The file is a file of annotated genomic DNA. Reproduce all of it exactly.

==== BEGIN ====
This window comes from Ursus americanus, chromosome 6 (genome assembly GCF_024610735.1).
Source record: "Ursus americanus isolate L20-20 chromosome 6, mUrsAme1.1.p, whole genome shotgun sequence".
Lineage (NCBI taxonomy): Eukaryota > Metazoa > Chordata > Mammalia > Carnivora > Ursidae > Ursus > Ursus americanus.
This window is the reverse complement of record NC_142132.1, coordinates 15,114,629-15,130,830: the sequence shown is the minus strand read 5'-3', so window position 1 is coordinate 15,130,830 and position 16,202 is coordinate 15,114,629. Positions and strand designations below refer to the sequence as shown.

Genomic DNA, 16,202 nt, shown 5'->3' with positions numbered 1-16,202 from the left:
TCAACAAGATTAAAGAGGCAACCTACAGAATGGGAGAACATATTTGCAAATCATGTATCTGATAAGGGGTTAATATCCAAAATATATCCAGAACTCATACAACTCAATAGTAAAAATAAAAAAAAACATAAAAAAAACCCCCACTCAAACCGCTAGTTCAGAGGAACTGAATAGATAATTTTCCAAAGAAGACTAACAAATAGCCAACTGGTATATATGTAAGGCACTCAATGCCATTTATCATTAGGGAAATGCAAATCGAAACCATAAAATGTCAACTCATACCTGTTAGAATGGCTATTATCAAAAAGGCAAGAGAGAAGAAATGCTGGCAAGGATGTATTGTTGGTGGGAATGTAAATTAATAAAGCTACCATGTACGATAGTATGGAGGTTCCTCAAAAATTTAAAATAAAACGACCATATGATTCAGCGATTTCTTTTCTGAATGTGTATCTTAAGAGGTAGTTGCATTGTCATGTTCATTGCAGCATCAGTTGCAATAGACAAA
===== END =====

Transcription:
This window comes from Ursus americanus, chromosome 6 (genome assembly GCF_024610735.1).
Source record: "Ursus americanus isolate L20-20 chromosome 6, mUrsAme1.1.p, whole genome shotgun sequence".
Lineage (NCBI taxonomy): Eukaryota > Metazoa > Chordata > Mammalia > Carnivora > Ursidae > Ursus > Ursus americanus.
This window is the reverse complement of record NC_142132.1, coordinates 15,114,629-15,130,830: the sequence shown is the minus strand read 5'-3', so window position 1 is coordinate 15,130,830 and position 16,202 is coordinate 15,114,629. Positions and strand designations below refer to the sequence as shown.

Genomic DNA, 16,202 nt, shown 5'->3' with positions numbered 1-16,202 from the left:
TCAACAAGATTAAAGAGGCAACCTACAGAATGGGAGAACATATTTGCAAATCATGTATCTGATAAGGGGTTAATATCCAAAATATATCCAGAACTCATACAACTCAATAGTAAAAATAAAAAAAAACATAAAAAAAACCCCCACTCAAACCGCTAGTTCAGAGGAACTGAATAGATAATTTTCCAAAGAAGACTAACAAATAGCCAACTGGTATATATGTAAGGCACTCAATGCCATTTATCATTAGGGAAATGCAAATCGAAACCATAAAATGTCAACTCATACCTGTTAGAATGGCTATTATCAAAAAGGCAAGAGAGAAGAAATGCTGGCAAGGATGTATTGTTGGTGGGAATGTAAATTAATAAAGCTACCATGTACGATAGTATGGAGGTTCCTCAAAAATTTAAAATAAAACGACCATATGATTCAGCGATTTCTTTTCTGAATGTGTATCTTAAGAGGTAGTTGCATTGTCATGTTCATTGCAGCATCAGTTGCAATAGACAAA